Enhancement of Latent Fingermarks on Non-Porous Surfaces Using Anti-L-Amino Acid Antibodies Conjugated to Gold Nanoparticles

Xanthe Spindler, Oliver Hofstetter, Andrew McDonagh, Claude Roux, Christopher Lennard

Research output: Contribution to journalArticle

50 Citations (Scopus)

Abstract

Anecdotal evidence from forensic practitioners and studies conducted under controlled conditions have indicated that the reaction between 1,2-indanedione and the amino acids present in latent fingermark deposits is highly susceptible to ambient humidity. The addition of catalytic amounts of zinc chloride to the 1,2-indanedione working solution – usually in the order of 1:25 to 1:4 molar ratio (indanedione:zinc) – significantly improves the colour and luminescence of fingermarks treated under dry conditions but appears to have a negligible effect on fingermarks treated in humid environments. The results presented in this paper confirmed that zinc(II) ions added to the 1,2-indanedione working solution act as a Lewis acid catalyst, stabilising a key intermediate during a rate-limiting hydrolysis step. Furthermore, studying the reaction using a chromatography-grade cellulose substrate method previously reported confirmed that cellulose substrates play a major role in facilitating the indanedione-amino acid reaction by acting as a surface catalyst in the early stages of the reaction and by directing the formation of the desired luminescent product (Joullié’s Pink).
Original languageEnglish
Pages (from-to)5602-5604
Number of pages3
JournalChemical Communications
Volume47
Issue number19
DOIs
Publication statusPublished - 2011

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Antibodies
Gold
Amino acids
Cellulose
Zinc
Nanoparticles
Zinc chloride
Amino Acids
Catalysts
Substrates
Chromatography
Luminescence
Hydrolysis
Atmospheric humidity
Deposits
Color
Acids
Ions
Lewis Acids
1,2-indanedione

Cite this

Spindler, Xanthe ; Hofstetter, Oliver ; McDonagh, Andrew ; Roux, Claude ; Lennard, Christopher. / Enhancement of Latent Fingermarks on Non-Porous Surfaces Using Anti-L-Amino Acid Antibodies Conjugated to Gold Nanoparticles. In: Chemical Communications. 2011 ; Vol. 47, No. 19. pp. 5602-5604.
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abstract = "Anecdotal evidence from forensic practitioners and studies conducted under controlled conditions have indicated that the reaction between 1,2-indanedione and the amino acids present in latent fingermark deposits is highly susceptible to ambient humidity. The addition of catalytic amounts of zinc chloride to the 1,2-indanedione working solution – usually in the order of 1:25 to 1:4 molar ratio (indanedione:zinc) – significantly improves the colour and luminescence of fingermarks treated under dry conditions but appears to have a negligible effect on fingermarks treated in humid environments. The results presented in this paper confirmed that zinc(II) ions added to the 1,2-indanedione working solution act as a Lewis acid catalyst, stabilising a key intermediate during a rate-limiting hydrolysis step. Furthermore, studying the reaction using a chromatography-grade cellulose substrate method previously reported confirmed that cellulose substrates play a major role in facilitating the indanedione-amino acid reaction by acting as a surface catalyst in the early stages of the reaction and by directing the formation of the desired luminescent product (Joulli{\'e}’s Pink).",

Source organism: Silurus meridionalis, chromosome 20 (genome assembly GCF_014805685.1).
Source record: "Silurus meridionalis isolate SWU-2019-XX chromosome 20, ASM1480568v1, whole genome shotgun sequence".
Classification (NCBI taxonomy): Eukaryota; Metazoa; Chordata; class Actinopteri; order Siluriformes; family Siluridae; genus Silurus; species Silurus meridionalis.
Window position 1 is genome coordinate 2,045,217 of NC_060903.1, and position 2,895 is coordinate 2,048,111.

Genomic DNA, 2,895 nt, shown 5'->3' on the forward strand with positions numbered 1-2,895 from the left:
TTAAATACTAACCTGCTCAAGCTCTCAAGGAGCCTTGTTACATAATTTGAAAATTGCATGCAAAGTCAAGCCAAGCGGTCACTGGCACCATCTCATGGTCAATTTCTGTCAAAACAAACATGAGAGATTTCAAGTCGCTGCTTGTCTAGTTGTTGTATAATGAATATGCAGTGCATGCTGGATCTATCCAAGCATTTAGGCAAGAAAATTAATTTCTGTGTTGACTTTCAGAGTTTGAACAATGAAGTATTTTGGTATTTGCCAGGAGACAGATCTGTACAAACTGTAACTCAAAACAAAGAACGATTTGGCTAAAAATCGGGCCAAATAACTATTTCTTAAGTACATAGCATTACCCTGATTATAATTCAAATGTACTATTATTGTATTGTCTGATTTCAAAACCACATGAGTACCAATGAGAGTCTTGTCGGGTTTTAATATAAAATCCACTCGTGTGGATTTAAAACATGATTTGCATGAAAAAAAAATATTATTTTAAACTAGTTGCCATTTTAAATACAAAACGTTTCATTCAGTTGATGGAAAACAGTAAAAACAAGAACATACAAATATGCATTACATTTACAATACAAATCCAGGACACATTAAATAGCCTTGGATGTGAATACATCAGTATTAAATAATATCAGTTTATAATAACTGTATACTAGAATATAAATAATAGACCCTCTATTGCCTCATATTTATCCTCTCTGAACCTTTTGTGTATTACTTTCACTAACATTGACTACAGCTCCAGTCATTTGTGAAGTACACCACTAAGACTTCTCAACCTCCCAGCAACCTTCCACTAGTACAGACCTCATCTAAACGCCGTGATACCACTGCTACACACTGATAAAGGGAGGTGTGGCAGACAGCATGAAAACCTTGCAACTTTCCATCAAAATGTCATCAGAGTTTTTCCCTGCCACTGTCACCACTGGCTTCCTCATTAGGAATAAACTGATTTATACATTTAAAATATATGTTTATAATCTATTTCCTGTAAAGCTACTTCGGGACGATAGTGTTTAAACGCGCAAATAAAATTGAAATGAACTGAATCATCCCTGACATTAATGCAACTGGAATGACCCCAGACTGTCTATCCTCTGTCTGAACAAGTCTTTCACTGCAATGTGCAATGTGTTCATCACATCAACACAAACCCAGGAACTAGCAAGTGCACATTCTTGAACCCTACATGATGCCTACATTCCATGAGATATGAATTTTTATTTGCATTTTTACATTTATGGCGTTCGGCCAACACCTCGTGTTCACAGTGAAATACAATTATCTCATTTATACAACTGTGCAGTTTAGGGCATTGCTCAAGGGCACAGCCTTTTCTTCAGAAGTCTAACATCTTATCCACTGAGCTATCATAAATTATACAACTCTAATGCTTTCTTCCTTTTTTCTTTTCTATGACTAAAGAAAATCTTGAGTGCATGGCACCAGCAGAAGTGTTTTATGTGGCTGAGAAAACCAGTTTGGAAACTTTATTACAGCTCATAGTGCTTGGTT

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Enhancement of Latent Fingermarks on Non-Porous Surfaces Using Anti-L-Amino Acid Antibodies Conjugated to Gold Nanoparticles. / Spindler, Xanthe; Hofstetter, Oliver; McDonagh, Andrew; Roux, Claude; Lennard, Christopher.

In: Chemical Communications, Vol. 47, No. 19, 2011, p. 5602-5604.

Research output: Contribution to journalArticle

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AU - Spindler, Xanthe

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AU - McDonagh, Andrew

AU - Roux, Claude

AU - Lennard, Christopher

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AB - Anecdotal evidence from forensic practitioners and studies conducted under controlled conditions have indicated that the reaction between 1,2-indanedione and the amino acids present in latent fingermark deposits is highly susceptible to ambient humidity. The addition of catalytic amounts of zinc chloride to the 1,2-indanedione working solution – usually in the order of 1:25 to 1:4 molar ratio (indanedione:zinc) – significantly improves the colour and luminescence of fingermarks treated under dry conditions but appears to have a negligible effect on fingermarks treated in humid environments. The results presented in this paper confirmed that zinc(II) ions added to the 1,2-indanedione working solution act as a Lewis acid catalyst, stabilising a key intermediate during a rate-limiting hydrolysis step. Furthermore, studying the reaction using a chromatography-grade cellulose substrate method previously reported confirmed that cellulose substrates play a major role in facilitating the indanedione-amino acid reaction by acting as a surface catalyst in the early stages of the reaction and by directing the formation of the desired luminescent product (Joullié’s Pink).

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